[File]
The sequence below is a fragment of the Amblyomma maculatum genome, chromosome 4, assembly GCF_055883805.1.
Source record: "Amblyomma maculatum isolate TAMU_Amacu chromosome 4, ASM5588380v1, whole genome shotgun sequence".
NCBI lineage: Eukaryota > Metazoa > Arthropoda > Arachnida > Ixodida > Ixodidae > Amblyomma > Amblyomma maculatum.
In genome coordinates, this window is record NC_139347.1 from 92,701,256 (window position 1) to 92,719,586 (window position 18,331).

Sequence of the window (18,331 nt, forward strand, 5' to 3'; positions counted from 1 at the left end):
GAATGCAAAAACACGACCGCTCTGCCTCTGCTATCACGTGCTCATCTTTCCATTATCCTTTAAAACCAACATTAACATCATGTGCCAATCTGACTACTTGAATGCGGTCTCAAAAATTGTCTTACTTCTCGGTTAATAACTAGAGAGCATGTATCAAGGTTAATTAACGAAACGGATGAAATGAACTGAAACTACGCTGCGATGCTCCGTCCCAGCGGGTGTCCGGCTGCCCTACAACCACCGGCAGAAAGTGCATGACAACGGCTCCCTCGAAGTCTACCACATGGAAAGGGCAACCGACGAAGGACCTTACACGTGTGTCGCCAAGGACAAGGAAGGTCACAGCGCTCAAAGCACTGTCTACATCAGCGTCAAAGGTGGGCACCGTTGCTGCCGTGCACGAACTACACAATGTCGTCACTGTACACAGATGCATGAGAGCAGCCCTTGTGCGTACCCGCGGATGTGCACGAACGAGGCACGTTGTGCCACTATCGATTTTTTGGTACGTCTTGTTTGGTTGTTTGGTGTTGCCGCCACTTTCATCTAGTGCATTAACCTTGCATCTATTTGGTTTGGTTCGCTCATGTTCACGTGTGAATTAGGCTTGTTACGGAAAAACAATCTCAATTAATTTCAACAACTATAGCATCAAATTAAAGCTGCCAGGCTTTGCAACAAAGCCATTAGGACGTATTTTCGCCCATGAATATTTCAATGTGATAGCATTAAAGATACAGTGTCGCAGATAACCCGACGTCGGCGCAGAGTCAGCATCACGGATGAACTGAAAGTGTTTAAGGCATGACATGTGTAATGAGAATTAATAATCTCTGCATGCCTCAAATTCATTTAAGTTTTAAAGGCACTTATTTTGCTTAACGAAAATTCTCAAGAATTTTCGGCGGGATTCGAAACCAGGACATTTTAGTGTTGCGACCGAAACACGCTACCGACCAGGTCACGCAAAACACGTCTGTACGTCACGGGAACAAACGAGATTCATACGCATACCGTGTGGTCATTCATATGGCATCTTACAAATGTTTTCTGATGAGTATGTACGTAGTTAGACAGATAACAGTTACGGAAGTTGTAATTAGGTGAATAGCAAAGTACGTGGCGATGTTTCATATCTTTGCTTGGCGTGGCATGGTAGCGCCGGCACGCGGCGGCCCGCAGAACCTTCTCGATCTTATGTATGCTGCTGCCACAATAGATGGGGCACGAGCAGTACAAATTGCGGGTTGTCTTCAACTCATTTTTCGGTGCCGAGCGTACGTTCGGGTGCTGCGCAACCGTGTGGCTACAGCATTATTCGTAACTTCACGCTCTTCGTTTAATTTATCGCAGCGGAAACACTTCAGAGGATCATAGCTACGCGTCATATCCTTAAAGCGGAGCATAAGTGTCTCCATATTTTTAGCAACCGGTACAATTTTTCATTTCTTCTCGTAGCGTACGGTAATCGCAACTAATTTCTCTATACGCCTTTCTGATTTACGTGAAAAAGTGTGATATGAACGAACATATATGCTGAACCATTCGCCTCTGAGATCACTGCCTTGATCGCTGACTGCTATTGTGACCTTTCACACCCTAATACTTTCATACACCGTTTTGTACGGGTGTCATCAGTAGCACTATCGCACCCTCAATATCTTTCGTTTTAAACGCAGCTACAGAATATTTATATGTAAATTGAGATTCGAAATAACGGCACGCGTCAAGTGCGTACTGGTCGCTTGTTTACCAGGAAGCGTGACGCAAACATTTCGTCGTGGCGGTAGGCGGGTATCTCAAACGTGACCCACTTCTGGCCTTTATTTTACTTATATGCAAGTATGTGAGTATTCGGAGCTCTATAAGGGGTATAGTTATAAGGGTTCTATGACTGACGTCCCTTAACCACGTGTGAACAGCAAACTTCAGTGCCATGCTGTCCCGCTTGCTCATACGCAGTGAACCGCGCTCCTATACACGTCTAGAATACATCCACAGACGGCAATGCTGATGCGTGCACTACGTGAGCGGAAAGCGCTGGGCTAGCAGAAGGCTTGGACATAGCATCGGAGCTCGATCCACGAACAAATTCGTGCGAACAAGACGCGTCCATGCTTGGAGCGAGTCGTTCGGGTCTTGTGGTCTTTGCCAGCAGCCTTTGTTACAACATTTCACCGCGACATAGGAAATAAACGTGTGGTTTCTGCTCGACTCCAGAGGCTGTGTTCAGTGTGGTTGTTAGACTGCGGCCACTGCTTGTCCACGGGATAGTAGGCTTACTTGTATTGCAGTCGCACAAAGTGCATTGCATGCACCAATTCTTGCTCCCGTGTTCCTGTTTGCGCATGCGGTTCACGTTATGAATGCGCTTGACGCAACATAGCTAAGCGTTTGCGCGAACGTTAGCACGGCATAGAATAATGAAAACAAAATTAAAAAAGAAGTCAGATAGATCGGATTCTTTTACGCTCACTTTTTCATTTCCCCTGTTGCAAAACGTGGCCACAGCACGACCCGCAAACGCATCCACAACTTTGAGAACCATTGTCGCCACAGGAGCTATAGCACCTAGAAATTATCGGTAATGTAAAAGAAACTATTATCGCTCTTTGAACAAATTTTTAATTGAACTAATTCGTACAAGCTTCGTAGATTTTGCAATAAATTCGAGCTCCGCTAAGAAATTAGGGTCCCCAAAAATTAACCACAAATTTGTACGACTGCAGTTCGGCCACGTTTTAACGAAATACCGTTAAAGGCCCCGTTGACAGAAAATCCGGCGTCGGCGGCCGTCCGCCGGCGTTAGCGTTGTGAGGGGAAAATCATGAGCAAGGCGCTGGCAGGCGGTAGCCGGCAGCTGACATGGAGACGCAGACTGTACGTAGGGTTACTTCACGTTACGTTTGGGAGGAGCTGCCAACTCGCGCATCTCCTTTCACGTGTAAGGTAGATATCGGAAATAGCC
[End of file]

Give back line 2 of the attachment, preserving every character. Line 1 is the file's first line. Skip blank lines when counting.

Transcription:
Source record: "Amblyomma maculatum isolate TAMU_Amacu chromosome 4, ASM5588380v1, whole genome shotgun sequence".